How do we fortress? We pray plenty. We meet and encourage. We debrief together. Some of that shelter is in simply knowing that you have somewhere to go when new things come your way – not necessarily bad things, just new. What also gives great comfort is the knowledge that you’re not alone. There’s a whole other church cheering you on; people scattered across the globe praying for you; and, most profoundly, the Holy Spirit drawing us back to Jesus again and again while empowering, prompting, guiding and convicting us.

There’s one to go and perhaps it’s the most interesting of the lot: Don’t let the roots get waterlogged.

Plants love water, need water and thrive on water but with too much water they get sick. (I once had way too much water and got quite sick too, but that’s another story.)

Unchecked, our tendency in establishing new churches and ministries for God’s glory can be hijacked by the processes, systems, trainings and meetings required to make all that happen. This isn’t a polemic against those things, they’re entirely necessary. When these become elevated above mission, though, we lose purpose. We turn in and drain something good of its potential or worse still, drown it in ‘self’.

Plants need good drainage. Being fed is important, but if there is no other purpose to feeding than getting fat, we fast become unhealthy: more and more food, less and less work. The drainage advice triggered the thought of emptying out of ourselves for others.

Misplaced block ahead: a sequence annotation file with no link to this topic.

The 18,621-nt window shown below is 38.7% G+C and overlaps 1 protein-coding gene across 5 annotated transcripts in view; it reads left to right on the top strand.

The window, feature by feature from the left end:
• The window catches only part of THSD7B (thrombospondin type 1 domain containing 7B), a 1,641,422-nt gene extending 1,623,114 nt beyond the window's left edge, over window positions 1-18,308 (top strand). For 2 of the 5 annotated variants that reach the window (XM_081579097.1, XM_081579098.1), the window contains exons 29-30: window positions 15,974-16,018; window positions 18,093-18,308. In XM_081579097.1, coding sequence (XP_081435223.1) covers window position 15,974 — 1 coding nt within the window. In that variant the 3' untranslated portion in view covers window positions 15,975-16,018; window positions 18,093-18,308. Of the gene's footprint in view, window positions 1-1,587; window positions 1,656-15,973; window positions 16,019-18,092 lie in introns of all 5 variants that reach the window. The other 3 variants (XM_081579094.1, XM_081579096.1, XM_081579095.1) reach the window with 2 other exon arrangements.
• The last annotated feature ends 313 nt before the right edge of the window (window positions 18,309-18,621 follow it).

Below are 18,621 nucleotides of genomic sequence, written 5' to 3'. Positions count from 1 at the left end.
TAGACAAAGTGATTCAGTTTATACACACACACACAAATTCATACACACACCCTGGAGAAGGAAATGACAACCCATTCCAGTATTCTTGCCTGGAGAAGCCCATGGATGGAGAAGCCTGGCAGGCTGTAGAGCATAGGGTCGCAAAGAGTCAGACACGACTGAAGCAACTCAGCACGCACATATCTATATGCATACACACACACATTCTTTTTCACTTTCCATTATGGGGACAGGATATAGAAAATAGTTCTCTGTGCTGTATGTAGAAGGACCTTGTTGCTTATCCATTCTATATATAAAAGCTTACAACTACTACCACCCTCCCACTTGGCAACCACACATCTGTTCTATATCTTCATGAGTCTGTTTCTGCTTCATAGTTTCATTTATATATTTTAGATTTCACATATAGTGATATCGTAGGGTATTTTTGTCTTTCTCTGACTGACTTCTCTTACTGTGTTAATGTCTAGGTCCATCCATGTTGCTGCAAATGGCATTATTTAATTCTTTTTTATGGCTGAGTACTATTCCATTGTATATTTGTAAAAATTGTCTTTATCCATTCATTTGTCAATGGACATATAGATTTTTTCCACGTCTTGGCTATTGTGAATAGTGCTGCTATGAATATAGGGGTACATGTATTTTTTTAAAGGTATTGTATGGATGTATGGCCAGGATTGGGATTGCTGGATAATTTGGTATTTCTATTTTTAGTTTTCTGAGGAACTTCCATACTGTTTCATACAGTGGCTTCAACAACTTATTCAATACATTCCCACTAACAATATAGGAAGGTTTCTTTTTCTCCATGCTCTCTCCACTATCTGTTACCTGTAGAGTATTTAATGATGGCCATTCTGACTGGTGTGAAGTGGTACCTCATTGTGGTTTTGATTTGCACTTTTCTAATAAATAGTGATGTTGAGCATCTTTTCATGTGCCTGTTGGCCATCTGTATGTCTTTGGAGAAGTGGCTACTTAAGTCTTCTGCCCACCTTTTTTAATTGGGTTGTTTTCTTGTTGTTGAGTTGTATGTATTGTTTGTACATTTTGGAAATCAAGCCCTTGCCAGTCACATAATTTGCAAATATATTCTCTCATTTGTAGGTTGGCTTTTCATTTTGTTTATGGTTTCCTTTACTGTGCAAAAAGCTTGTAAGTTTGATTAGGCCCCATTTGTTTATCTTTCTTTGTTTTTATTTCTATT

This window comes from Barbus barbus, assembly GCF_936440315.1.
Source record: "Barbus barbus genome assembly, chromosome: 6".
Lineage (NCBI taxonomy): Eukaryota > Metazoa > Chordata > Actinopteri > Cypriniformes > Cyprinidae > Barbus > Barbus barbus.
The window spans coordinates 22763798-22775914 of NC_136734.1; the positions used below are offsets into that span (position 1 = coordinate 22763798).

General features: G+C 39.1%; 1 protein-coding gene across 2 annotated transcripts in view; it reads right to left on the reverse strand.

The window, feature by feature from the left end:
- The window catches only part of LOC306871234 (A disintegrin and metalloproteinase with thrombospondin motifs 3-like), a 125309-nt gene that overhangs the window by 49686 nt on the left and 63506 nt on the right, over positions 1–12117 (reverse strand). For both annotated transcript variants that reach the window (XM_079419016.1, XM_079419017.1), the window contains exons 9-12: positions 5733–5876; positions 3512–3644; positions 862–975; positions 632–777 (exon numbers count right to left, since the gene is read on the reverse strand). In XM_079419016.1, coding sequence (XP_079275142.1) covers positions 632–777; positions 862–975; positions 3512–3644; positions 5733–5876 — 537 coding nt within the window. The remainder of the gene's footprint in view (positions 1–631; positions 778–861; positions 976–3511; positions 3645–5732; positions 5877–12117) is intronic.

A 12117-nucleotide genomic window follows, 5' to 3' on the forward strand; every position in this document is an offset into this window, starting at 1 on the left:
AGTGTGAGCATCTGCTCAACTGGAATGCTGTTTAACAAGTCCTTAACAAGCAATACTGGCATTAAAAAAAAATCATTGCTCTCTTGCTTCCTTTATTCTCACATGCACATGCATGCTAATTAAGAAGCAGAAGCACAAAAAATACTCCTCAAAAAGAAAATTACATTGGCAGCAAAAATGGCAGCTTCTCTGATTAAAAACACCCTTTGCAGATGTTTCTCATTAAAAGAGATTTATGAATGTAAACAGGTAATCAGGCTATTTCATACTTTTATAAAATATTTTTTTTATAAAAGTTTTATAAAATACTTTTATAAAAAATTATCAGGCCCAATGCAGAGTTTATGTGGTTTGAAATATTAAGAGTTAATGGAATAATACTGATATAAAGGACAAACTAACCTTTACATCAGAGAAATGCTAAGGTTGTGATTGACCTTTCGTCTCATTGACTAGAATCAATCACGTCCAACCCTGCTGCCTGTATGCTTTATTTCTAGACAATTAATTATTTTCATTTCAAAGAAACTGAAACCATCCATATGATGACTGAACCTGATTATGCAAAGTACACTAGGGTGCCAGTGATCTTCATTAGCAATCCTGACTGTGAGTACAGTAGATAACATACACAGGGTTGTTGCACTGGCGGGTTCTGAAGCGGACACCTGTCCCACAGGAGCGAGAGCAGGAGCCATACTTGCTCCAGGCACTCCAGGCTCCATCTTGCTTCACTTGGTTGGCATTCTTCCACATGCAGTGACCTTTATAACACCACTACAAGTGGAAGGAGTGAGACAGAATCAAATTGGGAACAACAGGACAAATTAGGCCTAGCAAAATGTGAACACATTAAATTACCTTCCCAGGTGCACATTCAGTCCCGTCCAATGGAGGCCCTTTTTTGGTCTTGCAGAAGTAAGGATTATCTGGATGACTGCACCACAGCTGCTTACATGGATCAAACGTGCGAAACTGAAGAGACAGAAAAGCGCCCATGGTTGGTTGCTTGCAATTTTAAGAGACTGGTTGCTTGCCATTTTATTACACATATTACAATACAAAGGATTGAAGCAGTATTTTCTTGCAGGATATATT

The picture of the drink offering that Paul refers to in 2 Timothy 4:6, is one of irretrievability. It’s poured out in a way that can neither be contained nor regathered. In this sense, the nourishment of the new plant is to not only invigorate and encourage its growth, but also bring life around it. Containing goodness becomes unhealthy, being a channel for that goodness towards others is what we’re on about.

The challenge for the new plant? To continually realise that gospel growth is our chief purpose. As we go about organising and preparing, that we never take our eyes off the ministry of reconciling others to God through his Son, Jesus.

Our the strength of our gospel-mindedness holds all of these in check. We want good soil for the plant for the gospel to thrive in new places. We want to shelter and protect the plant for the same reason. And we always keep our eyes on Jesus and his commission to us so that we never turn inward, feeding ourselves and drowning our mandate in the process.

Thanks for listening.